Saturday, August 15, 2020

Book Review: "Luster" by Raven Leilani

Luster signals the arrival of a talented new voice in fiction, Raven Leilani.

Edie is in her 20s, barely eking out an existence in a roach-infested apartment and working at a job she’s good at, but puts minimal effort into. She fills a lot of time having sex with strangers and coworkers, and occasionally finds inspiration enough to express her feelings through art.

"...I cannot help feeling that I am at the end of a fluctuation that originated with a single butterfly. I mean, with one half degree of difference, everything I want could be mine. I am good, but not good enough, which is worse than simply being bad. It is almost."

Then she meets Eric online. Eric is 23 years her senior, White, and married, though he is in an open marriage. Their relationship, which moves in fits and starts, develops in spite of the rules set by Eric’s wife, Rebecca.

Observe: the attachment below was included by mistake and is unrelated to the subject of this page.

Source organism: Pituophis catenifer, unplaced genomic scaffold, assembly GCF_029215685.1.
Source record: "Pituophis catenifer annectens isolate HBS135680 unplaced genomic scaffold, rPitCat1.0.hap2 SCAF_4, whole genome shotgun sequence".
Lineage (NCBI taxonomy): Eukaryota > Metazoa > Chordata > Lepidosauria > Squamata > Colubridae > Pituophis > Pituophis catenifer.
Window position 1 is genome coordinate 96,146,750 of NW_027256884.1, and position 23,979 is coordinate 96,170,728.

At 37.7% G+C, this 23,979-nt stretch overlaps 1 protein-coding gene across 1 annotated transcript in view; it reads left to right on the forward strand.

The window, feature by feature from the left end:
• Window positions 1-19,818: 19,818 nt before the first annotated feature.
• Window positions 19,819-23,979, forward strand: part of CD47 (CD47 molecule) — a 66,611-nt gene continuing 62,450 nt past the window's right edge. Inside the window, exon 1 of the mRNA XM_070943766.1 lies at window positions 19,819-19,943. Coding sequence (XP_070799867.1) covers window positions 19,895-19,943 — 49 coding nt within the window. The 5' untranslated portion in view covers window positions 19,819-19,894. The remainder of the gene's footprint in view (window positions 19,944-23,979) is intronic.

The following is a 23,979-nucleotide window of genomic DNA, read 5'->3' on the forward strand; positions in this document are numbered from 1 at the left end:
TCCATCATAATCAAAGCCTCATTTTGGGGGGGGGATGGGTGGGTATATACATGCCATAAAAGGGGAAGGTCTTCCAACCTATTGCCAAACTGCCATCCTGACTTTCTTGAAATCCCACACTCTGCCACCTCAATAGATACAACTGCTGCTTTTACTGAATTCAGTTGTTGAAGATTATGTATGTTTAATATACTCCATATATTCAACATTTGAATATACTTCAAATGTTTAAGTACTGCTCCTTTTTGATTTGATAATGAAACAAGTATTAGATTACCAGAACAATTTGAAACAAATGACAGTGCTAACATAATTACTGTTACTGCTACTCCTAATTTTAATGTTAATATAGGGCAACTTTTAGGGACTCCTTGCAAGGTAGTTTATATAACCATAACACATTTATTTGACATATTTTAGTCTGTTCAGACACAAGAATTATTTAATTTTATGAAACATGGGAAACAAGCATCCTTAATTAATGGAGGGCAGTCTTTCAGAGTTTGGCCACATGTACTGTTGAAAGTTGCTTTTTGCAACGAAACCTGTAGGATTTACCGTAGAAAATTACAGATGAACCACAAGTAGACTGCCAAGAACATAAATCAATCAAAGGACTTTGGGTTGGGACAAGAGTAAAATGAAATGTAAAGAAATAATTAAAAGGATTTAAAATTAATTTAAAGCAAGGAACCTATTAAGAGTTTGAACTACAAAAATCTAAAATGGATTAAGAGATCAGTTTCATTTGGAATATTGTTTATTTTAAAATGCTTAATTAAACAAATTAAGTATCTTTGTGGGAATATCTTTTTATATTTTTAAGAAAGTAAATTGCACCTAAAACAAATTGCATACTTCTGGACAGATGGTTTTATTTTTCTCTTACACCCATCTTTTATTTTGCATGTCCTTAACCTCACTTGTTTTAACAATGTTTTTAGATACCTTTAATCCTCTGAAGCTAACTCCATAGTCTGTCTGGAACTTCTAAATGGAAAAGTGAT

When Edie loses her job, Rebecca invites her to move in with them. The dynamics of her interactions with Eric and Rebecca shift and change, and Edie becomes a kind of role model to the couple’s adopted Black daughter, Akila, because Edie is one of the few Black people Akila knows.

Luster is a story of how lonely and incomplete many feel in their lives, even while they’re connecting with others. It provides insightful commentary on racial, sexual, and economic tensions, within the workplace and within relationships.

Leilani is a beautiful storyteller. So many times I was mesmerized by a quote or phrase or description. But while I loved the way she wrote, I didn’t enjoy the story itself very much. I felt, like the characters did, as if I were missing a connection somewhere.

Still, I can’t wait to see what she does next!

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